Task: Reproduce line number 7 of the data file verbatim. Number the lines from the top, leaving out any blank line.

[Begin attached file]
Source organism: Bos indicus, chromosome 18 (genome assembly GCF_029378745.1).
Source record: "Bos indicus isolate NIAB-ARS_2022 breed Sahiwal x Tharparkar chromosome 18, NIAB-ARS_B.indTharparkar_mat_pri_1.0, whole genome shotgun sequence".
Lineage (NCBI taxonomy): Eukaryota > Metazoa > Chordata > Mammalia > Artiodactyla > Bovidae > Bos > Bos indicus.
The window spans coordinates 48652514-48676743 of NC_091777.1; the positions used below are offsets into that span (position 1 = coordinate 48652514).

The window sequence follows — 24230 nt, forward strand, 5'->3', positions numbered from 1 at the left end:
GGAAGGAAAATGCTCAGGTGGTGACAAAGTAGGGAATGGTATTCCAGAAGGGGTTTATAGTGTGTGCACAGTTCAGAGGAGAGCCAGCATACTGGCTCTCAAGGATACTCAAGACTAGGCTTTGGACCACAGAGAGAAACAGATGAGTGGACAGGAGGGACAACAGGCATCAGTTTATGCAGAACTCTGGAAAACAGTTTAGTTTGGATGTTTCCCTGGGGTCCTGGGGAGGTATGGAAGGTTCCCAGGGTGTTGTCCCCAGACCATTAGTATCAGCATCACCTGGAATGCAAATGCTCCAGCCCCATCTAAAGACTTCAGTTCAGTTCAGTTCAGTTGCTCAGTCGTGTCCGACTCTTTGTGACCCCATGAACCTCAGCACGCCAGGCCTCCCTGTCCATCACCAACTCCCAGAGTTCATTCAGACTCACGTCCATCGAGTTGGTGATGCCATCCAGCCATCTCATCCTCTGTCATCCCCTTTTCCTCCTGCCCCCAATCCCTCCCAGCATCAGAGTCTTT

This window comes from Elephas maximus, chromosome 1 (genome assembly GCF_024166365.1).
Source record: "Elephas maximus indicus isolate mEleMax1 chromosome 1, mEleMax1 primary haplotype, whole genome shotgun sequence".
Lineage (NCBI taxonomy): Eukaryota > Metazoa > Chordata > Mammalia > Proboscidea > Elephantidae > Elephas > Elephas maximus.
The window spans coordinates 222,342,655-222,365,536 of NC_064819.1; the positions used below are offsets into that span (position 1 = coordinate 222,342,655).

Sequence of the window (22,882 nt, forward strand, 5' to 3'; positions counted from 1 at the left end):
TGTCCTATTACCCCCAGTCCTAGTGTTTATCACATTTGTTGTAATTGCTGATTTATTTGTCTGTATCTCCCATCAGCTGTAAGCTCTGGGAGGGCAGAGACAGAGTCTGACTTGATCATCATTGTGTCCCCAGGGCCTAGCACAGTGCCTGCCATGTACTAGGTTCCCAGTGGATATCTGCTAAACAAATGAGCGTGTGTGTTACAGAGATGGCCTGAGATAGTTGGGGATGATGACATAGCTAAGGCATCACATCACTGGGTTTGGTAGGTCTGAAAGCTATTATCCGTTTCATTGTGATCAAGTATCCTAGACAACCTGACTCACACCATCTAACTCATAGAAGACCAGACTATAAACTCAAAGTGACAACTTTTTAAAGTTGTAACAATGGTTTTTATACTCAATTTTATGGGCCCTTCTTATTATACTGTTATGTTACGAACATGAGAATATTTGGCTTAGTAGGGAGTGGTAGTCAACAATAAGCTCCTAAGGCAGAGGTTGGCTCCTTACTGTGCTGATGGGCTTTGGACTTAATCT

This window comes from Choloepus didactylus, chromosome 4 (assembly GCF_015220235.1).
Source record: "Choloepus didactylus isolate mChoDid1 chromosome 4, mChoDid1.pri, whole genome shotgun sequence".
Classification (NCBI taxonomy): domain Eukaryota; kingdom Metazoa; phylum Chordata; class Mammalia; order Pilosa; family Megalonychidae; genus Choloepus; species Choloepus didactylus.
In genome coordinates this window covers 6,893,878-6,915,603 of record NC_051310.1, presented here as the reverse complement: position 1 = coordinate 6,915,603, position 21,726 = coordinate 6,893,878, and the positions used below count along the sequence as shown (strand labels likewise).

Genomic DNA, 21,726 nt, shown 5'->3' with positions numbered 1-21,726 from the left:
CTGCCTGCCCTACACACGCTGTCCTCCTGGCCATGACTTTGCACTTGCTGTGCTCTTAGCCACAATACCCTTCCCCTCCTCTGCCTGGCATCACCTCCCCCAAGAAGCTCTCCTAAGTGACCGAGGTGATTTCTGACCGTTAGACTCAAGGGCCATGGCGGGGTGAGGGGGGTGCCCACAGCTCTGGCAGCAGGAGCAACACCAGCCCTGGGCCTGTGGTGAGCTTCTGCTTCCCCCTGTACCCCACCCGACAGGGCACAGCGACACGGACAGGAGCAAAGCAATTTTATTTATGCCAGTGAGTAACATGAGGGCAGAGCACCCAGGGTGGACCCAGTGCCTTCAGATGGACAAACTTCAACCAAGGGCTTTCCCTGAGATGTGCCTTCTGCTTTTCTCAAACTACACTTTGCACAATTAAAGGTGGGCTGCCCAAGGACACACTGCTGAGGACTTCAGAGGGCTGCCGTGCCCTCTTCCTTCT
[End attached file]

This window comes from Elephas maximus, chromosome 1 (genome assembly GCF_024166365.1).